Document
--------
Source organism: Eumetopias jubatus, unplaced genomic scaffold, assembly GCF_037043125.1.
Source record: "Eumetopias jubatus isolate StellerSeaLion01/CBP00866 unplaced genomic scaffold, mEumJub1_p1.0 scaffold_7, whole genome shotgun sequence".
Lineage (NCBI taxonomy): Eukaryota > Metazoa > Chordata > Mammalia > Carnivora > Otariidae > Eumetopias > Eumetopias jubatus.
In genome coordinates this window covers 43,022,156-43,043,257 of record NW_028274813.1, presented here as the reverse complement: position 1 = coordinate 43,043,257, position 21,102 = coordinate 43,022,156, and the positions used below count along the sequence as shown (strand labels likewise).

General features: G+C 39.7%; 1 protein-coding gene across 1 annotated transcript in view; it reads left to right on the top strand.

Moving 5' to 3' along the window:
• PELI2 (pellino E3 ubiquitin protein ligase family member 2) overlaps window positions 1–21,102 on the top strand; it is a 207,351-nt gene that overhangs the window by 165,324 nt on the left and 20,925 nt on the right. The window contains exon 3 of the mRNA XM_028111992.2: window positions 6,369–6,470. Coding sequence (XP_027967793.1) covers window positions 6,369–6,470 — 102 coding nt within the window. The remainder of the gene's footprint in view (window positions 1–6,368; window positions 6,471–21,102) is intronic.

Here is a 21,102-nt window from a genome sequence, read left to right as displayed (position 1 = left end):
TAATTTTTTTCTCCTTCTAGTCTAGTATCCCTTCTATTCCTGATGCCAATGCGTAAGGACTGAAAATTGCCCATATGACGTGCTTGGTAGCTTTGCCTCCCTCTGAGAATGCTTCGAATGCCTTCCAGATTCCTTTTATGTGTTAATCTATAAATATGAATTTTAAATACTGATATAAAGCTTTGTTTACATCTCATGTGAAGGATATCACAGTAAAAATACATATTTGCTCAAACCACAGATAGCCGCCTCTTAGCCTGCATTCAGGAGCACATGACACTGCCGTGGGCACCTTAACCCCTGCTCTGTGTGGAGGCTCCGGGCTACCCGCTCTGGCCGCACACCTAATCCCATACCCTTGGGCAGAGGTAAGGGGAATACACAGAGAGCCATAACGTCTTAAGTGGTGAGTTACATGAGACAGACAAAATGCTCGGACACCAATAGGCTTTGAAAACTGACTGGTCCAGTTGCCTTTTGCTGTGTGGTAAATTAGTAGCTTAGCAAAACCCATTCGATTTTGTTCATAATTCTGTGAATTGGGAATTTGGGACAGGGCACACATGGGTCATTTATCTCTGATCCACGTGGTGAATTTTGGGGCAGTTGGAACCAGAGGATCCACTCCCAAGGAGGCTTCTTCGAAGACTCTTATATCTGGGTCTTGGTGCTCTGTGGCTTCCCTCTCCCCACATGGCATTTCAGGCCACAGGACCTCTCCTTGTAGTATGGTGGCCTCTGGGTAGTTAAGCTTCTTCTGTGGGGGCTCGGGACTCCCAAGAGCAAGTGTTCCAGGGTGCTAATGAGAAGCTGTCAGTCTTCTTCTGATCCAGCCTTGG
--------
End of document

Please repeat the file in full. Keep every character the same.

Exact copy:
Source organism: Eumetopias jubatus, unplaced genomic scaffold, assembly GCF_037043125.1.
Source record: "Eumetopias jubatus isolate StellerSeaLion01/CBP00866 unplaced genomic scaffold, mEumJub1_p1.0 scaffold_7, whole genome shotgun sequence".
Lineage (NCBI taxonomy): Eukaryota > Metazoa > Chordata > Mammalia > Carnivora > Otariidae > Eumetopias > Eumetopias jubatus.
In genome coordinates this window covers 43,022,156-43,043,257 of record NW_028274813.1, presented here as the reverse complement: position 1 = coordinate 43,043,257, position 21,102 = coordinate 43,022,156, and the positions used below count along the sequence as shown (strand labels likewise).

General features: G+C 39.7%; 1 protein-coding gene across 1 annotated transcript in view; it reads left to right on the top strand.

Moving 5' to 3' along the window:
• PELI2 (pellino E3 ubiquitin protein ligase family member 2) overlaps window positions 1–21,102 on the top strand; it is a 207,351-nt gene that overhangs the window by 165,324 nt on the left and 20,925 nt on the right. The window contains exon 3 of the mRNA XM_028111992.2: window positions 6,369–6,470. Coding sequence (XP_027967793.1) covers window positions 6,369–6,470 — 102 coding nt within the window. The remainder of the gene's footprint in view (window positions 1–6,368; window positions 6,471–21,102) is intronic.

Here is a 21,102-nt window from a genome sequence, read left to right as displayed (position 1 = left end):
TAATTTTTTTCTCCTTCTAGTCTAGTATCCCTTCTATTCCTGATGCCAATGCGTAAGGACTGAAAATTGCCCATATGACGTGCTTGGTAGCTTTGCCTCCCTCTGAGAATGCTTCGAATGCCTTCCAGATTCCTTTTATGTGTTAATCTATAAATATGAATTTTAAATACTGATATAAAGCTTTGTTTACATCTCATGTGAAGGATATCACAGTAAAAATACATATTTGCTCAAACCACAGATAGCCGCCTCTTAGCCTGCATTCAGGAGCACATGACACTGCCGTGGGCACCTTAACCCCTGCTCTGTGTGGAGGCTCCGGGCTACCCGCTCTGGCCGCACACCTAATCCCATACCCTTGGGCAGAGGTAAGGGGAATACACAGAGAGCCATAACGTCTTAAGTGGTGAGTTACATGAGACAGACAAAATGCTCGGACACCAATAGGCTTTGAAAACTGACTGGTCCAGTTGCCTTTTGCTGTGTGGTAAATTAGTAGCTTAGCAAAACCCATTCGATTTTGTTCATAATTCTGTGAATTGGGAATTTGGGACAGGGCACACATGGGTCATTTATCTCTGATCCACGTGGTGAATTTTGGGGCAGTTGGAACCAGAGGATCCACTCCCAAGGAGGCTTCTTCGAAGACTCTTATATCTGGGTCTTGGTGCTCTGTGGCTTCCCTCTCCCCACATGGCATTTCAGGCCACAGGACCTCTCCTTGTAGTATGGTGGCCTCTGGGTAGTTAAGCTTCTTCTGTGGGGGCTCGGGACTCCCAAGAGCAAGTGTTCCAGGGTGCTAATGAGAAGCTGTCAGTCTTCTTCTGATCCAGCCTTGG